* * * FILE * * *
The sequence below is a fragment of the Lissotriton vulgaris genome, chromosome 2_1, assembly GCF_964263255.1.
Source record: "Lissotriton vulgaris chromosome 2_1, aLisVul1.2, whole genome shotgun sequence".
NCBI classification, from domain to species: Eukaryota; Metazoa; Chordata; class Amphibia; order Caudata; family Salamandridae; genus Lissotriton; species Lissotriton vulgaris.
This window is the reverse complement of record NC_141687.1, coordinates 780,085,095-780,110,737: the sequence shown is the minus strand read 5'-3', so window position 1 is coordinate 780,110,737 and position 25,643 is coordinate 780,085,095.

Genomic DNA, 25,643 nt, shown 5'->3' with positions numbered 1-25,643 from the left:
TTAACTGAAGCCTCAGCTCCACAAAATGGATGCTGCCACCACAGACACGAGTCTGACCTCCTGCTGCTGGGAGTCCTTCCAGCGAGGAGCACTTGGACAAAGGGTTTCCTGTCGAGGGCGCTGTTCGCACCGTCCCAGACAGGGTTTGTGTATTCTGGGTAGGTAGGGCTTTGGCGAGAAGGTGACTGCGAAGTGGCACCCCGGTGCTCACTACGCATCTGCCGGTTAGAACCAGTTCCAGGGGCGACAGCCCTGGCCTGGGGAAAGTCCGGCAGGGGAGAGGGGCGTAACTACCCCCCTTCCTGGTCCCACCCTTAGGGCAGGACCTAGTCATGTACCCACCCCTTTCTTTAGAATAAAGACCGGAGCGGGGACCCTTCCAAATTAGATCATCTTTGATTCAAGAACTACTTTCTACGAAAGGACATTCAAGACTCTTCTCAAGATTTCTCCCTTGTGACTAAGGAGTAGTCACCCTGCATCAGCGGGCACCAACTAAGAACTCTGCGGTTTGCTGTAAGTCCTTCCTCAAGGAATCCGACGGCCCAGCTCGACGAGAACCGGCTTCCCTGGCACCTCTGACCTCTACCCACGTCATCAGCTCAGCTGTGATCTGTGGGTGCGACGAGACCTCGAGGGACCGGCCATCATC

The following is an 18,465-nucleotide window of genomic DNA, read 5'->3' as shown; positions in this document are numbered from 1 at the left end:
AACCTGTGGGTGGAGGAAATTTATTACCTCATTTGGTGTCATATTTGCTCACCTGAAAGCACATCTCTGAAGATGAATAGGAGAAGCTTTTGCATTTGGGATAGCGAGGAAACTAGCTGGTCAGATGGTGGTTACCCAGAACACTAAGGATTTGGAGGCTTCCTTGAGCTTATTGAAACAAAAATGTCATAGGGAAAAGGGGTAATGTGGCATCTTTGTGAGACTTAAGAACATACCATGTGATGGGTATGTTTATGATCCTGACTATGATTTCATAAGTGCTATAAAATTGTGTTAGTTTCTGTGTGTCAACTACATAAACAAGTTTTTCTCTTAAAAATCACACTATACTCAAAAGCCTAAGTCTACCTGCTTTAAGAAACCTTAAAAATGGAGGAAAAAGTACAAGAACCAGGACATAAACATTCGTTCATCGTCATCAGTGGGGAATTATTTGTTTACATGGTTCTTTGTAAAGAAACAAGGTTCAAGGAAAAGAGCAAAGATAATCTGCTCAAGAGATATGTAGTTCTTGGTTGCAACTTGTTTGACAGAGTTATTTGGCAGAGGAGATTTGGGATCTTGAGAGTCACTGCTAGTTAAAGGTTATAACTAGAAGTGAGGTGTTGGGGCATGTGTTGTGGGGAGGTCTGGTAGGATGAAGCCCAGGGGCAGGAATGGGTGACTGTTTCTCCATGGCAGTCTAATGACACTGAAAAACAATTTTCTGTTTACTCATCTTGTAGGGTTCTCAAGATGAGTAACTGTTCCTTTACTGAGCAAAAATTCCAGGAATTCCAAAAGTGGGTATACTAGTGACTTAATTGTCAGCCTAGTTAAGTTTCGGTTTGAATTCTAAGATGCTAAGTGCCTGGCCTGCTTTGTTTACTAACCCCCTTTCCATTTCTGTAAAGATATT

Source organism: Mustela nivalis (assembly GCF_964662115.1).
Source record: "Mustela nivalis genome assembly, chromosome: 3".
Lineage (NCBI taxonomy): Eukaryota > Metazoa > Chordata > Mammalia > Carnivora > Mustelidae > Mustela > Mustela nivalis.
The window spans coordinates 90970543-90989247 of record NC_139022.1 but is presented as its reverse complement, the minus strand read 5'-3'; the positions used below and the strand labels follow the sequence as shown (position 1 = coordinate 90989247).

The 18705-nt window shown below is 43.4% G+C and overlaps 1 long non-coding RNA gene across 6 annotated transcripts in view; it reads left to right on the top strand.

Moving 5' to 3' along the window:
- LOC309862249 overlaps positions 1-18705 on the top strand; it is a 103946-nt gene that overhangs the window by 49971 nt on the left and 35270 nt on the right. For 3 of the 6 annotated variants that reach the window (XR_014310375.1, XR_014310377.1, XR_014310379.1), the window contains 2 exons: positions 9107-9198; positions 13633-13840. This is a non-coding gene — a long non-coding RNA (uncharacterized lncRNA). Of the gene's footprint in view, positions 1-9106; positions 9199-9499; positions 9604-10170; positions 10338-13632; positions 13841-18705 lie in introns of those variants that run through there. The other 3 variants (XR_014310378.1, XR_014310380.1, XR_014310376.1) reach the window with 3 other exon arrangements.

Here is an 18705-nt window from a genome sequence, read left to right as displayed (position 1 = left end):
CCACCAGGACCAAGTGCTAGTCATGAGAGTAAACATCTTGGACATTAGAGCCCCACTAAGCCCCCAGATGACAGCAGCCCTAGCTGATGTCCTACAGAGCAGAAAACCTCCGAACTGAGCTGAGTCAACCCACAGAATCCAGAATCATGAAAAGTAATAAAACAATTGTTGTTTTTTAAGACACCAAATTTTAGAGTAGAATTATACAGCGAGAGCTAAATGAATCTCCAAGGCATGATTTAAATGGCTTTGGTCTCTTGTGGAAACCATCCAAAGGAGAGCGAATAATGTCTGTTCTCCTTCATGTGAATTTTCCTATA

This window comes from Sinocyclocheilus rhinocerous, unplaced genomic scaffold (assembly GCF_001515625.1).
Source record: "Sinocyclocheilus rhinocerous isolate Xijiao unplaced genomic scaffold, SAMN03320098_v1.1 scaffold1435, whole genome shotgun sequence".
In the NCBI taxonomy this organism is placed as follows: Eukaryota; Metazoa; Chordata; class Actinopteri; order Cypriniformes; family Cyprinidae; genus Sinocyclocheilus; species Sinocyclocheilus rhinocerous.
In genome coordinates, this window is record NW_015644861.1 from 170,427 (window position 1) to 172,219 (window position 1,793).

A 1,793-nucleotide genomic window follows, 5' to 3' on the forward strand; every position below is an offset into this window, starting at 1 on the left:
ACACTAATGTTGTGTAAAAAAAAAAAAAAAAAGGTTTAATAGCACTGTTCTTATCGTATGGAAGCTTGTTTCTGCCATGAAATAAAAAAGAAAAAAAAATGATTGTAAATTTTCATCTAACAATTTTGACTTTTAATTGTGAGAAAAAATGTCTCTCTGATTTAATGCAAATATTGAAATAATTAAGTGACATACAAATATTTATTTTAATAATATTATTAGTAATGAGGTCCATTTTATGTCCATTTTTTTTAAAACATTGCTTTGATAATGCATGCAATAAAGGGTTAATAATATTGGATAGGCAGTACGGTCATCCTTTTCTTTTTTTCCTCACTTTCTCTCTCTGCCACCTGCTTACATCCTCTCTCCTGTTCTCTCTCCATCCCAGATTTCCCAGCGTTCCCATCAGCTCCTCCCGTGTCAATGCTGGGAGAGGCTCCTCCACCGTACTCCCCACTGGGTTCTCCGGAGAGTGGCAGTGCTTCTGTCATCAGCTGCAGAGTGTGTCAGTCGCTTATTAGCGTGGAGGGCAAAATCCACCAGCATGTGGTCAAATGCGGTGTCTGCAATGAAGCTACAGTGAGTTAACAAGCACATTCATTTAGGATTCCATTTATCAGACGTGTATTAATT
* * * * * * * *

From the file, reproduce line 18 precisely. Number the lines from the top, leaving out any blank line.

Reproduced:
This window comes from Sinocyclocheilus rhinocerous, unplaced genomic scaffold (assembly GCF_001515625.1).